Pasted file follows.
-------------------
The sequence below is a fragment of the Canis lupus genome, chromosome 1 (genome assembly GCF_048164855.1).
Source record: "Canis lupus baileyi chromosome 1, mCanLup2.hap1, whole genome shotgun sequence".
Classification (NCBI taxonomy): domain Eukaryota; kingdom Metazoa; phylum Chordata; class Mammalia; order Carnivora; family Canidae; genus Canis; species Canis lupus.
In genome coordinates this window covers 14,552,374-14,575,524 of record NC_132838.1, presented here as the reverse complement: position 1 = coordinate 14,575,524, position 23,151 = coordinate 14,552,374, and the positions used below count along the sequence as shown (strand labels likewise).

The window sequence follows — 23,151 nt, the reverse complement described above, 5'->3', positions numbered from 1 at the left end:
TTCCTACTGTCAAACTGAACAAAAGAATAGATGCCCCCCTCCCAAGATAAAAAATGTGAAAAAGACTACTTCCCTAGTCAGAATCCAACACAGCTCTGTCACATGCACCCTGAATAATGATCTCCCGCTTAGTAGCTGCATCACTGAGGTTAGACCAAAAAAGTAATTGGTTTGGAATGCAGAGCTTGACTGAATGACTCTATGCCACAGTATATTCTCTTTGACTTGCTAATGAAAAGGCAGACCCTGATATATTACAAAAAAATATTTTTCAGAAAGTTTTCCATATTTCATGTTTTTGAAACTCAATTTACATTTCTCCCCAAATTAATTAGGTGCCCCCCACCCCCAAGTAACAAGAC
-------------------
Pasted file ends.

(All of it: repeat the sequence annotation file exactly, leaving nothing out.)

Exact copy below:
The sequence below is a fragment of the Canis lupus genome, chromosome 1 (genome assembly GCF_048164855.1).
Source record: "Canis lupus baileyi chromosome 1, mCanLup2.hap1, whole genome shotgun sequence".
Classification (NCBI taxonomy): domain Eukaryota; kingdom Metazoa; phylum Chordata; class Mammalia; order Carnivora; family Canidae; genus Canis; species Canis lupus.
In genome coordinates this window covers 14,552,374-14,575,524 of record NC_132838.1, presented here as the reverse complement: position 1 = coordinate 14,575,524, position 23,151 = coordinate 14,552,374, and the positions used below count along the sequence as shown (strand labels likewise).

The window sequence follows — 23,151 nt, the reverse complement described above, 5'->3', positions numbered from 1 at the left end:
TTCCTACTGTCAAACTGAACAAAAGAATAGATGCCCCCCTCCCAAGATAAAAAATGTGAAAAAGACTACTTCCCTAGTCAGAATCCAACACAGCTCTGTCACATGCACCCTGAATAATGATCTCCCGCTTAGTAGCTGCATCACTGAGGTTAGACCAAAAAAGTAATTGGTTTGGAATGCAGAGCTTGACTGAATGACTCTATGCCACAGTATATTCTCTTTGACTTGCTAATGAAAAGGCAGACCCTGATATATTACAAAAAAATATTTTTCAGAAAGTTTTCCATATTTCATGTTTTTGAAACTCAATTTACATTTCTCCCCAAATTAATTAGGTGCCCCCCACCCCCAAGTAACAAGAC